# Weight (representation theory)

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Weight (representation theory)

In the mathematical field of representation theory, a weight of an algebra "A" over a field F is an algebra homomorphism from "A" to F, or equivalently, a one dimensional representation of "A" over F. It is the algebra analogue of a multiplicative character of a group. The importance of the concept, however, stems from its application to representations of Lie algebras and hence also to representations of algebraic and Lie groups. In this context, a weight of a representation is a generalization of the notion of an eigenvalue, and the corresponding eigenspace is called a weight space.

Motivation and general concept

Weights

Given a set "S" of matrices, each of which is diagonalizable, and any two of which commute, it is always possible to diagonalize all of the elements of "S" simultaneously. Equivalently, for any set "S" of mutually commuting semisimple linear transformations of a finite-dimensional vector space "V" there exists a basis of "V" consisting of simultaneous eigenvectors of all elements of "S". The set "S" spans a linear subspace "U" of End("V") and for each eigenvector "v" &isin; "V", there is linear functional on "U" which associates to each element of "U" its eigenvalue on the eigenvector "v". This "generalized eigenvalue" is a prototype for the notion of a weight.

The notion is closely related to the idea of a multiplicative character in group theory, which is a homomorphism "&chi;" from a group "G" to the multiplicative group of a field F. Thus "&chi;": "G" &rarr; F&times; satisfies "&chi;"("e") = 1 (where "e" is the identity element of "G") and:$chi\left(gh\right) = chi\left(g\right)chi\left(h\right)$ for all "g", "h" in "G".If "G" acts on a vector space "V" over F and there is a simultaneous eigenspace for every element of "G", then the eigenvalue of each element determines a multiplicative character on "G".

This notion of multiplicative character can be extended to any algebra "A" over F, by replacing "&chi;": "G" &rarr; F&times; by a linear map "&chi;": "A" &rarr; F with:$chi\left(ab\right) = chi\left(a\right)chi\left(b\right)$ for all "a", "b" in "A".If an algebra "A" acts on a vector space "V" over F and there is a simultaneous eigenspace, then there is a corresponding algebra homomorphism from "A" to F assigning to each element of "A" its eigenvalue.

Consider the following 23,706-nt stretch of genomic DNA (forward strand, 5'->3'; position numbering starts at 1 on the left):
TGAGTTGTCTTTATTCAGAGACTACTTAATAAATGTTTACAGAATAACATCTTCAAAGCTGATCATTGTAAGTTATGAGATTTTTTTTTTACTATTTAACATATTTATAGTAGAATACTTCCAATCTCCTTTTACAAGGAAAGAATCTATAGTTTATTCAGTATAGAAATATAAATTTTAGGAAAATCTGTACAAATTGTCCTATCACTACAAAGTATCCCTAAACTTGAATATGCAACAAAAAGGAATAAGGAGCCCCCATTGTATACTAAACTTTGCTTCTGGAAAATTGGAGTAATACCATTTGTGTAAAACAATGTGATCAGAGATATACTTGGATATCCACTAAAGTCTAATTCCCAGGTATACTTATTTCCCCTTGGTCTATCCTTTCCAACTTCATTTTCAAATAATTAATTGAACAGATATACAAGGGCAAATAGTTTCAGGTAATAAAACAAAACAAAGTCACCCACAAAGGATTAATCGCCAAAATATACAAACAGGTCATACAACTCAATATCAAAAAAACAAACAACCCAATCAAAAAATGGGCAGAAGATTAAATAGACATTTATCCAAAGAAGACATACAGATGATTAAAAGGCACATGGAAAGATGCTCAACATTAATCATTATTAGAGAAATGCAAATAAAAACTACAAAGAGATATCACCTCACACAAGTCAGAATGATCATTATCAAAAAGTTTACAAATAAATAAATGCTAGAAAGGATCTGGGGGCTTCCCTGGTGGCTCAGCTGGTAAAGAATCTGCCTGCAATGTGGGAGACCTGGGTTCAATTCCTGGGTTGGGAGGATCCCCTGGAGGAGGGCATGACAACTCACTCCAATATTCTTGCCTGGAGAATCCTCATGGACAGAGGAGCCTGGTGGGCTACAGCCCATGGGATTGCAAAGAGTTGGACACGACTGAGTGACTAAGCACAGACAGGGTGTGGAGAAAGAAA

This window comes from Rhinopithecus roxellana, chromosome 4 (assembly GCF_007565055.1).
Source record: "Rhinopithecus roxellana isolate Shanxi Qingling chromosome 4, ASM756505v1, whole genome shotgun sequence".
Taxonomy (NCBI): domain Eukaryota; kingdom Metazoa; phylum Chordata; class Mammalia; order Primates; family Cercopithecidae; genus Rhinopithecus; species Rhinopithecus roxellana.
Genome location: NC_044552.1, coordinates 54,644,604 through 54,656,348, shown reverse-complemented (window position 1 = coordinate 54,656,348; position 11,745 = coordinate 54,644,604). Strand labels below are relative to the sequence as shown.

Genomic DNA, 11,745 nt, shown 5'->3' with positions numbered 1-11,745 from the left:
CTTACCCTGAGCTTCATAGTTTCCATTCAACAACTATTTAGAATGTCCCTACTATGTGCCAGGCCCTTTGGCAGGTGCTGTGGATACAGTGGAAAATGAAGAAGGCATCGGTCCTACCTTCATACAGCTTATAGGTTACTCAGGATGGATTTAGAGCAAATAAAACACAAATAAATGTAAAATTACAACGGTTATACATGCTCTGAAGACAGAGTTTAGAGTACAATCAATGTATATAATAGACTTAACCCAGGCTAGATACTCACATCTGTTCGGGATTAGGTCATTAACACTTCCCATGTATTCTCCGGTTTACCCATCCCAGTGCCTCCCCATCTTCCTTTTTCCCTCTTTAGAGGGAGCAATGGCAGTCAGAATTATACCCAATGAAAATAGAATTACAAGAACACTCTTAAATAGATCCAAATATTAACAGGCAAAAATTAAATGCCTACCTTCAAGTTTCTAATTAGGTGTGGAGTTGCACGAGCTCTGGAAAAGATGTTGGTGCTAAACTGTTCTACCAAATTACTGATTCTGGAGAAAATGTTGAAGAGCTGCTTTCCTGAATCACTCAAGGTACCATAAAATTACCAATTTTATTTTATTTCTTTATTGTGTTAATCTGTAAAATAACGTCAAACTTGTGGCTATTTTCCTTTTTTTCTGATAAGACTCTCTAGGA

If "A" is a Lie algebra, then the commutativity of the field and the anticommutativity of the Lie bracket imply that "&chi;"( [a,b] )=0. A weight on a Lie algebra g over a field F is a linear map "&lambda;": g &rarr; F with "&lambda;"( [x,y] )=0 for all "x", "y" in g. Any weight on a Lie algebra g vanishes on the derived algebra [g,g] and hence descends to a weight on the abelian Lie algebra g/ [g,g] . Thus weights are primarily of interest for abelian Lie algebras, where they reduce to the simple notion of a generalized eigenvalue for space of commuting linear transformations.

If "G" is a Lie group or an algebraic group, then a multiplicative character "&theta;": "G" &rarr; F&times; induces a weight "&chi;" = d"&theta;": g &rarr; F on its Lie algebra by differentiation. (For Lie groups, this is differentiation at the identity element of "G", and the algebraic group case is an abstraction using the notion of a derivation.)

Weight space of a representation

Let "V" be a representation of a Lie algebra g over a field F and let "&lambda;" be a weight of g. Then the "weight space" of "V" with weight "&lambda;": g &rarr; F is the subspace:$V_lambda:=\left\{vin V: forall xiin mathfrak\left\{g\right\},quad xicdot v=lambda\left(xi\right)v\right\}.$A "weight of the representation" "V" is a a weight "&lambda;" such that the corresponding weight space is nonzero. Nonzero elements of the weight space are called "weight vectors".

If "V" is the direct sum of its weight spaces:then it is called a called a "weight module".

Similarly, we can define a weight space "V""&lambda;" for any representation of a Lie group or an associative algebra.

emisimple Lie algebras

Let g be a Lie algebra, h a maximal commutative Lie subalgebra consisting of semi-simple elements (sometimes called Cartan subalgebra) and let "V" be a finite dimensional representation of g. If g is semisimple, then [g,g] = g and so all weights on g are trivial. However, "V" is, by restriction, a representation of h, and it is well known that "V" is a weight module for h, i.e., equal to the direct sum of its weight spaces. By an abuse of language, the weights of "V" as a representation of h are often called weights of "V" as a representation of g.

Similar definitions apply to a Lie group "G", a maximal commutative Lie subgroup "H" and any representation "V" of "G". Clearly, if "&lambda;" is a weight of the representation "V" of "G", it is also a weight of "V" as a representation of the Lie algebra g of "G".